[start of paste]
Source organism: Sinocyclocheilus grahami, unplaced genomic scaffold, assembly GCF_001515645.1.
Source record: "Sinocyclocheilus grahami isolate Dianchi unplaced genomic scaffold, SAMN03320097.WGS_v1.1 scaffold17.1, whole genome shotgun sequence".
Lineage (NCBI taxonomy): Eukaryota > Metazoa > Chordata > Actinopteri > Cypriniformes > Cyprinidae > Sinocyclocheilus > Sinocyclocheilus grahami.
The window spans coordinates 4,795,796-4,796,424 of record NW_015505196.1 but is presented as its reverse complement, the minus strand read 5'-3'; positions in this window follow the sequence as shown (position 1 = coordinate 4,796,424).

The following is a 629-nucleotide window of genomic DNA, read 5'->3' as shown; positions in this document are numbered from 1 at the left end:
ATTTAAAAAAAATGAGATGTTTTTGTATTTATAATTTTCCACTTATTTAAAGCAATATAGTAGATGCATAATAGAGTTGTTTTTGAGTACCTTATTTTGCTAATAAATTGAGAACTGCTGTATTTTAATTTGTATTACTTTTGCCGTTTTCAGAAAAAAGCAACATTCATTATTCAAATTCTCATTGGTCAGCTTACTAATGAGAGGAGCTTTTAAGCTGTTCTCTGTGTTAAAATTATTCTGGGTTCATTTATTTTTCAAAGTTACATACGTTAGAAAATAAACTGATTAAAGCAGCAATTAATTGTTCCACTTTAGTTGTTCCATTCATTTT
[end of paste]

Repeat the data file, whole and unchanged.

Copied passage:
Source organism: Sinocyclocheilus grahami, unplaced genomic scaffold, assembly GCF_001515645.1.
Source record: "Sinocyclocheilus grahami isolate Dianchi unplaced genomic scaffold, SAMN03320097.WGS_v1.1 scaffold17.1, whole genome shotgun sequence".
Lineage (NCBI taxonomy): Eukaryota > Metazoa > Chordata > Actinopteri > Cypriniformes > Cyprinidae > Sinocyclocheilus > Sinocyclocheilus grahami.
The window spans coordinates 4,795,796-4,796,424 of record NW_015505196.1 but is presented as its reverse complement, the minus strand read 5'-3'; positions in this window follow the sequence as shown (position 1 = coordinate 4,796,424).

The following is a 629-nucleotide window of genomic DNA, read 5'->3' as shown; positions in this document are numbered from 1 at the left end:
ATTTAAAAAAAATGAGATGTTTTTGTATTTATAATTTTCCACTTATTTAAAGCAATATAGTAGATGCATAATAGAGTTGTTTTTGAGTACCTTATTTTGCTAATAAATTGAGAACTGCTGTATTTTAATTTGTATTACTTTTGCCGTTTTCAGAAAAAAGCAACATTCATTATTCAAATTCTCATTGGTCAGCTTACTAATGAGAGGAGCTTTTAAGCTGTTCTCTGTGTTAAAATTATTCTGGGTTCATTTATTTTTCAAAGTTACATACGTTAGAAAATAAACTGATTAAAGCAGCAATTAATTGTTCCACTTTAGTTGTTCCATTCATTTT